6 Ways To Make Marine Batteries Last Longer
Last Updated on August 4th, 2020
It is crucial for a professional angler to keep the electric trolling motor operational for a longer period. A marine battery is an excellent source of power. It is built to supply steady and stable power for long periods. A deep discharge marine battery is one of the most fundamental components of a fishing vessel.
Having said that, it is also important to make the marine battery last longer without charging it very often. When you are out there in the ocean, it is difficult to find a power source unless you plan to get back to the shore by the end of the day. Some fishing trips can last for days. Hence, fishermen are known to be miserly with battery use.
See Also: How To Charge Deep Cycle Marine battery
Why Does a Marine Battery Need Extra Care and Attention?
A marine battery is perfect for applications requiring a substantial fraction of energy. Applications like an electric motor, sound system, or even a light bulb do not need a burst on energy on startup. Needless to say, the total daily power consumption depends on the number of equipment on board. Most anglers fail to track power usage and battery state.
A rechargeable marine battery can easily get ruined, or its performance could get affected when over drained. In a sailboat, several electrical devices might be drawing energy from one or a series of marine batteries. Starter motor, engine fume fan, lights, and marine radio need uninterrupted and stable power.
Furthermore, factors like fatigue or lack of training can also lead to neglect. It is not uncommon for sailboat owners to take their family on a long fishing trip. The battery will unquestionably get over drained if a kid forgets to switch off the lights or leave the marine radio on. Hence, the marine battery needs extra care and attention from sailboat operators.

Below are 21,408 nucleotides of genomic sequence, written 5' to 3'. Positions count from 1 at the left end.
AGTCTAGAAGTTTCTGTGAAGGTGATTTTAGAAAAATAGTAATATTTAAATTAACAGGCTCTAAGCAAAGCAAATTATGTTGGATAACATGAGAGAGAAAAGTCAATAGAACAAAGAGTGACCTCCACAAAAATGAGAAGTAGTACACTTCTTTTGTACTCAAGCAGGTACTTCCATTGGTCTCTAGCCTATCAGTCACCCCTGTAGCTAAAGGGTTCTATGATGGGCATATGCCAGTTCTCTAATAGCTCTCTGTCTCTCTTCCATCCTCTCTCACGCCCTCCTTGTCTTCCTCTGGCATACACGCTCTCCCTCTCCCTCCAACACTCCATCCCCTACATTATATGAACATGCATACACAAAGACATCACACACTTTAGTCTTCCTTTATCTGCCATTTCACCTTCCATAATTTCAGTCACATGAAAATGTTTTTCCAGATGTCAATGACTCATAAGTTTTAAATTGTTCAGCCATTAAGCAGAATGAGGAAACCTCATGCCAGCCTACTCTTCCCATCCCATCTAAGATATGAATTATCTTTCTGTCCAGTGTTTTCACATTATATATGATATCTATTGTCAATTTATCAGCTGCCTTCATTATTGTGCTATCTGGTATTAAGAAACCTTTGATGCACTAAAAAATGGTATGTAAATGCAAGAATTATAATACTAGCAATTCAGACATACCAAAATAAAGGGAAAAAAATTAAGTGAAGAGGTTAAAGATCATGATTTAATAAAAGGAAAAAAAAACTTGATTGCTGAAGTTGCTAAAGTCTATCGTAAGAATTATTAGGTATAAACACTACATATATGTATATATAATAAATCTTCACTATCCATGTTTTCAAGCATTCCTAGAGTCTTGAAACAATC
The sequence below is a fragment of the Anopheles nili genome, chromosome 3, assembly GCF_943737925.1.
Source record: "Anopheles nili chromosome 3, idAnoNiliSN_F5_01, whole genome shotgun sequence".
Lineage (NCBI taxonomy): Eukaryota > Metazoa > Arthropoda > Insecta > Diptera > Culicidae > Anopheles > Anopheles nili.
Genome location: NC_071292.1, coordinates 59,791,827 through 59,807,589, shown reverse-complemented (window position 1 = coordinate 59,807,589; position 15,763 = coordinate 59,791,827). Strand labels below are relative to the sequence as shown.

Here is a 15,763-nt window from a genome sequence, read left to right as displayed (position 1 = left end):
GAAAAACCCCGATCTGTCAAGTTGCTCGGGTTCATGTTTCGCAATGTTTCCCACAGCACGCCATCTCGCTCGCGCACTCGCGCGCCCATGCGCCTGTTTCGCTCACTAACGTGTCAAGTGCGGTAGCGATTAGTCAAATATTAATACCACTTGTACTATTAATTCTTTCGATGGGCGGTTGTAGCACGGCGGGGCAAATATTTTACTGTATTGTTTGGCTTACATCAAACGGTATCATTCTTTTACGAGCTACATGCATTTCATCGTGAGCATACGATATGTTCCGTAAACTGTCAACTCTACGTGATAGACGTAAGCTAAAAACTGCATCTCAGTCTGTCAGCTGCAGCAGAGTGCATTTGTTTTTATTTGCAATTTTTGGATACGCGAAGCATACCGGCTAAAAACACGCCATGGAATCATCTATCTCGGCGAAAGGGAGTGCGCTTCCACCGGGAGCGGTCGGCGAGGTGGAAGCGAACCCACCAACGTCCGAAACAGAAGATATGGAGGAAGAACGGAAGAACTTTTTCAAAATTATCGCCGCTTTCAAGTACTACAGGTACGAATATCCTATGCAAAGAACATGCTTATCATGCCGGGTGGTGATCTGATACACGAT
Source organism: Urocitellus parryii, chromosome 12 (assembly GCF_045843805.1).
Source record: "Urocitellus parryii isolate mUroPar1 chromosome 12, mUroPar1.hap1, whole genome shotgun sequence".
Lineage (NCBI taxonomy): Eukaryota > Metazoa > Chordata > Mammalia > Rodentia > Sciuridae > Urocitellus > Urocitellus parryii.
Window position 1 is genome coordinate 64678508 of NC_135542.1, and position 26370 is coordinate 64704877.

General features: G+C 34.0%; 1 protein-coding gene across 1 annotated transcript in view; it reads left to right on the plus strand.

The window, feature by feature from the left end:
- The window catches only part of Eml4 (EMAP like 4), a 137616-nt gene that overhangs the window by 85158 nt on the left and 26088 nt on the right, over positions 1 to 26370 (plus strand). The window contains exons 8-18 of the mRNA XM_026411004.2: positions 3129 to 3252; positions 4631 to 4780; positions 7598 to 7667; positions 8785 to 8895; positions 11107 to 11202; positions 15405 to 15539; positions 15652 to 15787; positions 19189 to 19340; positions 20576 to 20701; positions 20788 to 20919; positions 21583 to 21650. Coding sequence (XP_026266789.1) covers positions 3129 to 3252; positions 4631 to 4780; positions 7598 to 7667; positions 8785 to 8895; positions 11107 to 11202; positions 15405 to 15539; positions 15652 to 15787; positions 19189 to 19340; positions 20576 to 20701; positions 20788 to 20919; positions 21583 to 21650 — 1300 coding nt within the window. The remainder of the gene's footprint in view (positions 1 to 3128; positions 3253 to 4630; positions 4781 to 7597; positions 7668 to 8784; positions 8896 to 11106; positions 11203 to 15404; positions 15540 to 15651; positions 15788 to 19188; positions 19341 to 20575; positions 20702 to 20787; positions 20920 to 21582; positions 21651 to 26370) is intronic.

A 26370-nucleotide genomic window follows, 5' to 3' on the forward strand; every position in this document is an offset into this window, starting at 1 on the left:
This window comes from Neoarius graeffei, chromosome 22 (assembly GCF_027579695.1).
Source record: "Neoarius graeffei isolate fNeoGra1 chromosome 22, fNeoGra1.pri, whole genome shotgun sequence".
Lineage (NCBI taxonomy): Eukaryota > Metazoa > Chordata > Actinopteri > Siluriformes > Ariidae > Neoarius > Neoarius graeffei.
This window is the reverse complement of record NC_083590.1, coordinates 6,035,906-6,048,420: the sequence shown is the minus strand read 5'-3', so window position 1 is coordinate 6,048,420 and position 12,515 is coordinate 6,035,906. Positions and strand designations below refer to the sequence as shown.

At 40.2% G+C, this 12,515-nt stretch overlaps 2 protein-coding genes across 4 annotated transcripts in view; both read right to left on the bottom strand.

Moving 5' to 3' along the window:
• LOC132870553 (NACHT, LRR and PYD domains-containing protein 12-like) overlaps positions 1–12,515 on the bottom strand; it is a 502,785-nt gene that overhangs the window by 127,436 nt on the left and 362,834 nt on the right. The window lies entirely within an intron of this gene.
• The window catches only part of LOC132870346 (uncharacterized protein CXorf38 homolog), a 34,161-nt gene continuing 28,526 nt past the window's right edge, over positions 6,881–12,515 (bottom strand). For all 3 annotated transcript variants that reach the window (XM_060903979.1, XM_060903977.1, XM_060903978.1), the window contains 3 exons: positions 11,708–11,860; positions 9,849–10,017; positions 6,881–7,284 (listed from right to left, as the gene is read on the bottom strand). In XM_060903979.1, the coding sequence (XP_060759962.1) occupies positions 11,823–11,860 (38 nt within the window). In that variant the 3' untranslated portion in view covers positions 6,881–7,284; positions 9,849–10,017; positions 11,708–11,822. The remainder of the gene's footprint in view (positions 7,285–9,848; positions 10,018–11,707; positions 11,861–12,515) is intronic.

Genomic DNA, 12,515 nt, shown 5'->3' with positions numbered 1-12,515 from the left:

Here are the 6 Easy Ways to Make Your Marine Battery Last Longer
1. Use an Alternator Smart Charger
The primary purpose of an alternator is to keep the battery running, while the equipment in the boat continues to draw power from it. Today’s smart charging systems are controlled by a powertrain control module (PCM). An alternator smart charger is popularly used to charge car batteries, but it can also be used for refueling marine batteries.
For a sailboat with more power requirements, a Regulated Voltage Control (RVC) system is ideal. It has a PCM and an integrated computer for assistance. It keeps the marine battery charged at an eighty-percent state of charge rate all the time. Hence, there is no possibility of over drain.
2. Check the Health of the Battery Very Often
Checking the health of a battery is not as easy as it may seem. Ideally, this task should be assigned to a certified professional, but it is infeasible to arrange one on a fishing trip. This is where a Digital Multimeter comes into the picture. When connected to a marine battery, it can reveal vital information about the electrical potential, electrical current, and electrical resistance.